This Day in History

Posted: Thursday, August 09, 2007

In Alaska

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• In 1940, the first personnel arrived at Elmendorf Air Force Base near Anchorage aboard a B-10 bomber.

• In 1944, President Franklin D. Roosevelt tried, unsuccessfully, to catch salmon off Aaron Island in Southeast Alaska as he stopped off secretly on his way back from an inspection of the Aleutian Islands.

• In 1958, Mike Stepovich, the last governor of the territory of Alaska, resigned to run for the U.S. Senate. He lost to Ernest Gruening.

• In 1969, the world's second natural gas liquification plant was dedicated in Kenai. The plant was a joint venture between Phillips Petroleum and Marathon Oil Co.

• In 1971, abundant rainfall flooded Little Susitna River, weakening the roadbed and causing the derailment of 16 railroad cars.

In the nation

• In 1848, the Free-Soil Party convened in Buffalo, N.Y., where it nominated Martin Van Buren for president.

• In 1854, Henry David Thoreau's "Walden," which described his experiences while living near Walden Pond in Massachusetts, was first published.

• In 1930, a forerunner of the cartoon character Betty Boop made her debut in Max Fleischer's animated short "Dizzy Dishes."

• In 1969, actress Sharon Tate and four other people were found brutally murdered in Tate's Los Angeles home; cult leader Charles Manson and a group of his followers were later convicted of the crime.

• In 1974, President Richard Nixon's resignation took effect. Vice President Gerald R. Ford became the nation's 38th chief executive.

• In 1982, a federal judge in Washington ordered John W. Hinckley Jr., who had been acquitted of shooting President Ronald Reagan and three others by reason of insanity, committed to a mental hospital.

• In 1997, Haitian immigrant Abner Louima was arrested in a street brawl in Brooklyn, N.Y.; he was brutalized in a stationhouse bathroom by Officer Justin Volpe, who sodomized him with a broken broomstick. (Volpe later pleaded guilty to federal charges and was sentenced to 30 years in prison.) An Amtrak train with more than 300 people aboard derailed on a bridge near Kingman, Ariz.; 183 people were injured.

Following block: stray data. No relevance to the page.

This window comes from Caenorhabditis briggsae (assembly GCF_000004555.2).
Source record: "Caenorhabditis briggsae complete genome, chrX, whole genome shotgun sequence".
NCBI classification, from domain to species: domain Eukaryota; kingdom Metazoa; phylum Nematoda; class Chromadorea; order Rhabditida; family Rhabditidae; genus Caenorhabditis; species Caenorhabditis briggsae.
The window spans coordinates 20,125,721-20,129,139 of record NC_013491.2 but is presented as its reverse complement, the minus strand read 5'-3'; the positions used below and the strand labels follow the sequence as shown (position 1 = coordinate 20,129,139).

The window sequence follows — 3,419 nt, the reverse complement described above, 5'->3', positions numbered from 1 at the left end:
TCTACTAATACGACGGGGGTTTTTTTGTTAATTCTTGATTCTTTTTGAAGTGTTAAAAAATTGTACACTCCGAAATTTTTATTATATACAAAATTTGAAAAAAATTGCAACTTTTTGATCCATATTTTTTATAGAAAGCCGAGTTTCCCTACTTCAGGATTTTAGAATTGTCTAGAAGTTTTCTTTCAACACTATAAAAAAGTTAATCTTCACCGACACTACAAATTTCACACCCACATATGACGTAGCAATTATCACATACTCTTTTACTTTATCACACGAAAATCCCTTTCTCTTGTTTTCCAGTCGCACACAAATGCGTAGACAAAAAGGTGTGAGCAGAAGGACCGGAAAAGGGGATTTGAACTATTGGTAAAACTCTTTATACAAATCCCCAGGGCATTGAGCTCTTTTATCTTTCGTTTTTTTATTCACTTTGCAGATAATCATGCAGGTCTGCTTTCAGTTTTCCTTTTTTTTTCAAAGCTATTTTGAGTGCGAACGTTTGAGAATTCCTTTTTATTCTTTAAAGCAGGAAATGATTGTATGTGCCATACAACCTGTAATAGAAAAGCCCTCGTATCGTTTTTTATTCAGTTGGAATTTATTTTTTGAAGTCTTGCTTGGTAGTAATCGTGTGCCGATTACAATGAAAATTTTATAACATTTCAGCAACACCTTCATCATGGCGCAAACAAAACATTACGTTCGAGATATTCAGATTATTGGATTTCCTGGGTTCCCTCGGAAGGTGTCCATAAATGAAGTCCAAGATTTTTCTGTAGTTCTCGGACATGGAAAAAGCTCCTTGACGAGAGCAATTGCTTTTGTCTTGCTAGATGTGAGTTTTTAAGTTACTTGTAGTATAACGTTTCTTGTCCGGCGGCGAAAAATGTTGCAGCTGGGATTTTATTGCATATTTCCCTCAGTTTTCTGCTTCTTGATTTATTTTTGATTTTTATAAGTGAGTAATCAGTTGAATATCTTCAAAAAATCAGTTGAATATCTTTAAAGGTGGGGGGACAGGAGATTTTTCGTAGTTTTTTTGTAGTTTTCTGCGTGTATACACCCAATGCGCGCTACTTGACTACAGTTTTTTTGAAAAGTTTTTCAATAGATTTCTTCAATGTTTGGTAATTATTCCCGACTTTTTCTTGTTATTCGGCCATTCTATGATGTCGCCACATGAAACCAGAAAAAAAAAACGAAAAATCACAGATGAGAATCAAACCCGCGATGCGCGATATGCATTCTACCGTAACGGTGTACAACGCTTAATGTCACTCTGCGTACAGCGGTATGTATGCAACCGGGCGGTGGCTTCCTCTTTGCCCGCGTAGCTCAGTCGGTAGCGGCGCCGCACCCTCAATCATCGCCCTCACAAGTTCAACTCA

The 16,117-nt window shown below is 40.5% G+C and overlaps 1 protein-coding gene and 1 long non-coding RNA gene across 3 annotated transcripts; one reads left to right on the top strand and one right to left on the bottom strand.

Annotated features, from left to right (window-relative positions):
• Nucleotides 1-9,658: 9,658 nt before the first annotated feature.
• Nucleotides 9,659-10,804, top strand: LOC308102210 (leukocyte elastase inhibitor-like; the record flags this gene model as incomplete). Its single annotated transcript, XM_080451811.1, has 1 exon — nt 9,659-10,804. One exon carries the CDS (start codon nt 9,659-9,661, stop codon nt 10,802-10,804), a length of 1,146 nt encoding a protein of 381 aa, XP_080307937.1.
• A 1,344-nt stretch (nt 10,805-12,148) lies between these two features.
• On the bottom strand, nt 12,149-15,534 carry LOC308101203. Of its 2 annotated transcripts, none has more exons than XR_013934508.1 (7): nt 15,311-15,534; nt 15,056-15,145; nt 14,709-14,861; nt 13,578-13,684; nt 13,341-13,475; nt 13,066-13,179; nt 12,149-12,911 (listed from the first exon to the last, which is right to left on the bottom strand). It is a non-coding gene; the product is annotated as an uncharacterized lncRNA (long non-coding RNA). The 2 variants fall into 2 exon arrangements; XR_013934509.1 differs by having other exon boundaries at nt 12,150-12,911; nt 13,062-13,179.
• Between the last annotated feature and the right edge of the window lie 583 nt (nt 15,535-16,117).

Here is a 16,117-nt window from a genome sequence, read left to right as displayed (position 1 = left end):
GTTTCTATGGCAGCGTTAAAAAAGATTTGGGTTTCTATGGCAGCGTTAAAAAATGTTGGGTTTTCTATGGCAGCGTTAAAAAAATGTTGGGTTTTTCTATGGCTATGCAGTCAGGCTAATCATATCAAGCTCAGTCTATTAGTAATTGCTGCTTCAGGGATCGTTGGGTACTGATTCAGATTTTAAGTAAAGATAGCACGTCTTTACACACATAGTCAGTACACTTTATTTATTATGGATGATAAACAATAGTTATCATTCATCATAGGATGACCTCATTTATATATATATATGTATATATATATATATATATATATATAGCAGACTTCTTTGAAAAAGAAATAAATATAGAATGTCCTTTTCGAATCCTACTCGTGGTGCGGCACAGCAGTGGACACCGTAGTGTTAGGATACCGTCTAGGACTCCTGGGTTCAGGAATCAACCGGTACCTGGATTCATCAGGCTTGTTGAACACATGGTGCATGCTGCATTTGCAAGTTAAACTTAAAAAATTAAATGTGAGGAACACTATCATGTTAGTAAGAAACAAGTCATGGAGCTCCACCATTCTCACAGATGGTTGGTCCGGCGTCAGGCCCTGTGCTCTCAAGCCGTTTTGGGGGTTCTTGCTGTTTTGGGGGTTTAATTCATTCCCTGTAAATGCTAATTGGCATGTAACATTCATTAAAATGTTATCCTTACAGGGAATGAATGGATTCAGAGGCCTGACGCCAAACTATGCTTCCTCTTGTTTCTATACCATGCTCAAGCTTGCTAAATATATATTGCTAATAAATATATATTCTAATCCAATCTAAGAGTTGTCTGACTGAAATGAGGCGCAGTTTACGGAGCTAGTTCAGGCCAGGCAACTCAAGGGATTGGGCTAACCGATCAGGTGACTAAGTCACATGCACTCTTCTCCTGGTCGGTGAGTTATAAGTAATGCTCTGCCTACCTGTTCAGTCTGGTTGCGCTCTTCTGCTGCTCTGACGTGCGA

• In 2002, Oscar-winning actor and National Rifle Association president Charlton Heston, 78, revealed that doctors had told him he had symptoms consistent with Alzheimer's disease. Barry Bonds of the San Francisco Giants hit his 600th homer, becoming the fourth major leaguer to reach the mark.

• In 2006, the White House said neither Israel nor Hezbollah should escalate their month-old war, as Israel decided to widen its ground invasion in southern Lebanon.

In the world

• In 1842, the United States and Canada resolved a border dispute by signing the Webster-Ashburton Treaty.

• In 1902, Edward VII was crowned king of England following the death of his mother, Queen Victoria.

• In 1936, Jesse Owens won his fourth gold medal at the Berlin Olympics as the U.S. took first place in the 400-meter relay.

• In 1945, three days after the atomic bombing of Hiroshima, Japan, the United States exploded a nuclear device over Nagasaki, killing an estimated 74,000 people.



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